Residents across the Triangle seek relief from dangerous weekend temperatures

Monday, June 24, 2024
People across the Triangle seek relief from high weekend temps
Beaches were packed with swimmers and the waterways were busy with boaters as people tried again to stay cool amid dangerously high temperatures.

DURHAM, N.C. (WTVD) -- Despite the weekend's scorching weather, people could be seen out and about in the Triangle.

Some were even tailgating hours before the Tim McGraw show at PNC Arena on Saturday.

"The heat will not deter us," said Annette Jackson, who drove from Fayetteville with her sister Sherry Lee. "I like it hot so it's okay."

Another family from Wake Forest brought a tent with them to put in the parking lot.

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Southern Boundaries Park in Durham was quiet which likely had a lot to do with the heat and the fact that the tennis courts are closed.

Matt Hughes moved to Durham a month ago from Charlotte and was out for a walk on Saturday.

"We had big plans to do a bike ride today but it's quite hot so we tabled those plans and went to the NC Botanic Gardens in Chapel Hill and had lunch in the shade," said Matt.

Despite the scorching weather, people could be seen out and about in the Triangle.

On Sunday, Cameron Kersey and Austin Barbour were two of the countless people who took to the water to find relief from another day of temperatures in the upper 90s. The two drove down to Jordan Lake from Alamance County and said they were taking some breaks from the blistering sun.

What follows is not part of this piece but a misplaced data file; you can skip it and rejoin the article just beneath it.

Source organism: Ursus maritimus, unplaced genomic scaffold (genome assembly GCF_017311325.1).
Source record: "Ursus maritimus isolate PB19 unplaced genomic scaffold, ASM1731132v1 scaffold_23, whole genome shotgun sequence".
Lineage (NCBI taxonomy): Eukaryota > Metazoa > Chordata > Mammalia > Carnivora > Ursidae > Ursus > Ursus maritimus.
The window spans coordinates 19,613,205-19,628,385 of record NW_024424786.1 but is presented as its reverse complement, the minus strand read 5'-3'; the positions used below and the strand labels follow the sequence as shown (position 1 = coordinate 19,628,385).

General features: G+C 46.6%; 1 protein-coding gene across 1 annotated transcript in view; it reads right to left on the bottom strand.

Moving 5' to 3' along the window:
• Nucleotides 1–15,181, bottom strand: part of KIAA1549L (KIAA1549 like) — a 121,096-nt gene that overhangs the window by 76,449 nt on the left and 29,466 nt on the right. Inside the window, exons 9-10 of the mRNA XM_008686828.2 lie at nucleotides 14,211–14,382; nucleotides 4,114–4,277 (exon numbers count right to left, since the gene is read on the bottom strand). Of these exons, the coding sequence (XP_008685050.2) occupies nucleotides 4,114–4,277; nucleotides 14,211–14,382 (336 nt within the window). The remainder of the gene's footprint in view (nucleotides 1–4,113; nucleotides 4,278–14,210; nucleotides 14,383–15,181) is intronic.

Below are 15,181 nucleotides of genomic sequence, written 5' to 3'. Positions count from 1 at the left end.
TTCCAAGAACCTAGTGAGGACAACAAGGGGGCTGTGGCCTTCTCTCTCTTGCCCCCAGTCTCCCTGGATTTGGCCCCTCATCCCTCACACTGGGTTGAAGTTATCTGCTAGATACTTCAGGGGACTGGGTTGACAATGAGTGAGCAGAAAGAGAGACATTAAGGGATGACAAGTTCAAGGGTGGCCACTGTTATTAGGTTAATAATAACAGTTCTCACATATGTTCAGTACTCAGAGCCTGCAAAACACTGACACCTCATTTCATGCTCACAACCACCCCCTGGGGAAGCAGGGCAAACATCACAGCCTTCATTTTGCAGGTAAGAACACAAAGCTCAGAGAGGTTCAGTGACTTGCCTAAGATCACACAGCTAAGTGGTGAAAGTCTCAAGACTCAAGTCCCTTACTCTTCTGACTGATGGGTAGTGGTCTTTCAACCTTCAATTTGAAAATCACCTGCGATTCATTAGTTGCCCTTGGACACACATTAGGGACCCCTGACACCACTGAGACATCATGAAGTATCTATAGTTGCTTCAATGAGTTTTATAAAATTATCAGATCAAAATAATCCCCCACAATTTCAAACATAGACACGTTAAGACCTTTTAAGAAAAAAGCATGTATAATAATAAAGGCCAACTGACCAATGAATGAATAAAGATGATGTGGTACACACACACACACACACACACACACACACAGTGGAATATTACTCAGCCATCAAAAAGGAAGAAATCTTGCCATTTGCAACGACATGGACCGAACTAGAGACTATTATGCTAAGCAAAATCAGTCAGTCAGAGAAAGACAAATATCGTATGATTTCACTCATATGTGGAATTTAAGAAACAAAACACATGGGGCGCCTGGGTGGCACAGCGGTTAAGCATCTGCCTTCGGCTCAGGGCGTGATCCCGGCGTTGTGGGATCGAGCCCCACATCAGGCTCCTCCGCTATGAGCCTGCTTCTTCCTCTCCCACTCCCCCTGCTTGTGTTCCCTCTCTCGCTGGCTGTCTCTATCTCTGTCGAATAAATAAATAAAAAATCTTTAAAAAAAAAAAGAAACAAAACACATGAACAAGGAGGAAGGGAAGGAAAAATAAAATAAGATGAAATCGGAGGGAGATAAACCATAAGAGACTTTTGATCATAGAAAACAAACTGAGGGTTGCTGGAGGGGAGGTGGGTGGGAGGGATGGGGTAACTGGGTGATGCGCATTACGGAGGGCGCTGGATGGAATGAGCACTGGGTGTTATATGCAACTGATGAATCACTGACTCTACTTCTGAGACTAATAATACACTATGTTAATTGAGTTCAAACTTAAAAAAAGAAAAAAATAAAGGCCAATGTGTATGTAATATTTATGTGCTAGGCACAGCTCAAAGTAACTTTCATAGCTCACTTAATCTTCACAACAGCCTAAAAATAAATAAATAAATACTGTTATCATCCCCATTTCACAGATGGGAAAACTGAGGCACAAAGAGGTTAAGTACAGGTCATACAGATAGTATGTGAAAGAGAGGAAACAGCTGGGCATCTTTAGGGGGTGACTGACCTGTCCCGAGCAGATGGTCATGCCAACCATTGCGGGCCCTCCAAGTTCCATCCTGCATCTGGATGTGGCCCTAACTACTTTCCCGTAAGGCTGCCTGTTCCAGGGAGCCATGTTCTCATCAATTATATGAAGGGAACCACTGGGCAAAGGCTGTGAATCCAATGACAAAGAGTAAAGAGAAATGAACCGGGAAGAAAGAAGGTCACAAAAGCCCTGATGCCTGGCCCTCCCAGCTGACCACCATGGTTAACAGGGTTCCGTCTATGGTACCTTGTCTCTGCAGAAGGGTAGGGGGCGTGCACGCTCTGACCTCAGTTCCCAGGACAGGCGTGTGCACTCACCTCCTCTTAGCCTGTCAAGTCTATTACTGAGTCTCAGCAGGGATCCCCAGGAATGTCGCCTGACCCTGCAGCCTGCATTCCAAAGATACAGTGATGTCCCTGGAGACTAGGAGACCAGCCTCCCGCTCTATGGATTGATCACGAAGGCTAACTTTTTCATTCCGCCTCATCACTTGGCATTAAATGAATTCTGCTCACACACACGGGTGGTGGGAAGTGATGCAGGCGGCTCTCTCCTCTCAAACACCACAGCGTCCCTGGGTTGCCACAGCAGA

"Stay hydrated, like your body because it's pretty hot. If you don't stay hydrated, you will pass out," said Kersey.

Beaches were packed with swimmers and the waterways were busy with boaters as people tried again to stay cool amid dangerously high temperatures.

"If you get lightheaded you better get back out, that's how I look at it. Or get back on the sand," said Barbour.

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Across the Triangle, the triple-digit "feels like temps" had first responders taking extra precautions, too. Dylan Briggs, a Captain with the Morrisville Fire Department, said when they're responding to a fire, firefighters will routinely be carrying up to 100 pounds worth of protective gear and equipment - an additional concern in the hot weather.

"It's not just when we come into work at 7 o'clock in the morning for our 24-hour shift. It starts the day before, or a couple of days before. Our off days, making sure we stay hydrated before we come into work," Briggs said.

Briggs said when it gets this hot, they'll often have to call for reinforcements that they wouldn't need to rely on typically.

"Where a fire in the wintertime may take 25-30 firefighters to suppress, that same fire today may take 40 firefighters, just because it's hotter outside, that rehab period and we'll need more people to relieve those who are working," he said.

WATCH | Authorities warn people to be aware of dangerous heat

While you're out and about, remember these tips to stay cool.